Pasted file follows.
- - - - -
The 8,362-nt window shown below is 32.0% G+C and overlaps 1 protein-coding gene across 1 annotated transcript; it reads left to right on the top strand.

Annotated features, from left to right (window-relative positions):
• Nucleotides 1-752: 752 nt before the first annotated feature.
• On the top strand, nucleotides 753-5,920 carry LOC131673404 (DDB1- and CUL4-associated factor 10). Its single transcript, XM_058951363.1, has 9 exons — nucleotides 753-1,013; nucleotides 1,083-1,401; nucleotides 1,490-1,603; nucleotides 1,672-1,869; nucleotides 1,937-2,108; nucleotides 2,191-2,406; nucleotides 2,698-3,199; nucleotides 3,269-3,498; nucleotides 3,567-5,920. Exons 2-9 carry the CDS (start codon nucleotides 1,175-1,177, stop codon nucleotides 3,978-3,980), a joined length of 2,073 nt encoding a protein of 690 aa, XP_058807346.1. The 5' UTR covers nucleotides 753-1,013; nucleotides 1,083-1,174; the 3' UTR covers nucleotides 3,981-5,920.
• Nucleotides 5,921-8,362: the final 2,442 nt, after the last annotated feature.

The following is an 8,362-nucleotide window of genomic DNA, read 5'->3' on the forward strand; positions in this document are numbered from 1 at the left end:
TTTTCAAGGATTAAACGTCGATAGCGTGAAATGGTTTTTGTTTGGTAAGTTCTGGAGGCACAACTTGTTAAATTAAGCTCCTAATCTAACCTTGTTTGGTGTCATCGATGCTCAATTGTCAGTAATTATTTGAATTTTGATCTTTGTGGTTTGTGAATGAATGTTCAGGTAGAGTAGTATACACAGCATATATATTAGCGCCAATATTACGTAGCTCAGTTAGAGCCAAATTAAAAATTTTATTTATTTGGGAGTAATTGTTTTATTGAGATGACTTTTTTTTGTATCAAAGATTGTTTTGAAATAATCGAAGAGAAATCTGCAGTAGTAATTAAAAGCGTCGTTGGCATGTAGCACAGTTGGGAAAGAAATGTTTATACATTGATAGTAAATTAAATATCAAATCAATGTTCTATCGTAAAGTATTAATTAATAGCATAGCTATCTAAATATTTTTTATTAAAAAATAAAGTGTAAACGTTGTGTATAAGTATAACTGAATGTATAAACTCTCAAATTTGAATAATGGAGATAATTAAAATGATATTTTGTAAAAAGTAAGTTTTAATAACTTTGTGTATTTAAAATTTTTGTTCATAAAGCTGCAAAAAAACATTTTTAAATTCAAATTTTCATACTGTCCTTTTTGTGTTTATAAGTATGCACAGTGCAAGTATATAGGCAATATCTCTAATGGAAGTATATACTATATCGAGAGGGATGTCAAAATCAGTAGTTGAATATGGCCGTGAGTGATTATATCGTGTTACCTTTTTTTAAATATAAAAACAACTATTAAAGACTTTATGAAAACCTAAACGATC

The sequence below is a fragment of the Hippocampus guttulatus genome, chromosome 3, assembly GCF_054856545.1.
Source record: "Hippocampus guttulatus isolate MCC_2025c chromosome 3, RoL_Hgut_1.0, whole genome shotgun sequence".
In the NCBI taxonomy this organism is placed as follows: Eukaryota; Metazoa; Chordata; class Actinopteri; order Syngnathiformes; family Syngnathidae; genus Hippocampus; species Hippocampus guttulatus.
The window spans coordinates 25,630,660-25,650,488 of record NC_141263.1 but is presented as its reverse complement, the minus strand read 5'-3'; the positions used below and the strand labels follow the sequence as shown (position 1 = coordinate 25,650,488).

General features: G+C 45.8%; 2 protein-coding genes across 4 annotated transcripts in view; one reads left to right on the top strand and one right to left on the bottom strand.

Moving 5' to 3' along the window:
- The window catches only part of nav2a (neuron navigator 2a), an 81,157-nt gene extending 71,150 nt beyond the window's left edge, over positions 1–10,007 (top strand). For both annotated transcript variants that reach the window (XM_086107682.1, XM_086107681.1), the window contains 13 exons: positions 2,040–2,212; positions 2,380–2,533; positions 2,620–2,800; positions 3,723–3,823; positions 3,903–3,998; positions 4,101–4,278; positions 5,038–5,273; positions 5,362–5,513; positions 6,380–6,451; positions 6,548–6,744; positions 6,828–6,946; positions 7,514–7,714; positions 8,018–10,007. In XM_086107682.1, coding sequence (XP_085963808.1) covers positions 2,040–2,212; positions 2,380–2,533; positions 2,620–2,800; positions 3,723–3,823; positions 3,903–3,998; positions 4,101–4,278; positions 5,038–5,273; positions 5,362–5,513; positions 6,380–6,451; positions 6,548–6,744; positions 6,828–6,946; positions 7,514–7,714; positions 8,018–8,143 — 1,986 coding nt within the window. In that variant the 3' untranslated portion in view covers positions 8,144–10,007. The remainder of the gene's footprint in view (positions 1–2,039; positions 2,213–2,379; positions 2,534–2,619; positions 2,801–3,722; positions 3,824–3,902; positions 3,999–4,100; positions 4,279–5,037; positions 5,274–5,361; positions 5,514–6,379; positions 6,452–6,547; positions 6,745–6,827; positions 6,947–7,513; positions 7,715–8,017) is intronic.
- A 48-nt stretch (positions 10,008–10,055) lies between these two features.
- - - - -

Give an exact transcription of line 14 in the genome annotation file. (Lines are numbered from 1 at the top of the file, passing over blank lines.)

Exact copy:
- The window catches only part of nav2a (neuron navigator 2a), an 81,157-nt gene extending 71,150 nt beyond the window's left edge, over positions 1–10,007 (top strand). For both annotated transcript variants that reach the window (XM_086107682.1, XM_086107681.1), the window contains 13 exons: positions 2,040–2,212; positions 2,380–2,533; positions 2,620–2,800; positions 3,723–3,823; positions 3,903–3,998; positions 4,101–4,278; positions 5,038–5,273; positions 5,362–5,513; positions 6,380–6,451; positions 6,548–6,744; positions 6,828–6,946; positions 7,514–7,714; positions 8,018–10,007. In XM_086107682.1, coding sequence (XP_085963808.1) covers positions 2,040–2,212; positions 2,380–2,533; positions 2,620–2,800; positions 3,723–3,823; positions 3,903–3,998; positions 4,101–4,278; positions 5,038–5,273; positions 5,362–5,513; positions 6,380–6,451; positions 6,548–6,744; positions 6,828–6,946; positions 7,514–7,714; positions 8,018–8,143 — 1,986 coding nt within the window. In that variant the 3' untranslated portion in view covers positions 8,144–10,007. The remainder of the gene's footprint in view (positions 1–2,039; positions 2,213–2,379; positions 2,534–2,619; positions 2,801–3,722; positions 3,824–3,902; positions 3,999–4,100; positions 4,279–5,037; positions 5,274–5,361; positions 5,514–6,379; positions 6,452–6,547; positions 6,745–6,827; positions 6,947–7,513; positions 7,715–8,017) is intronic.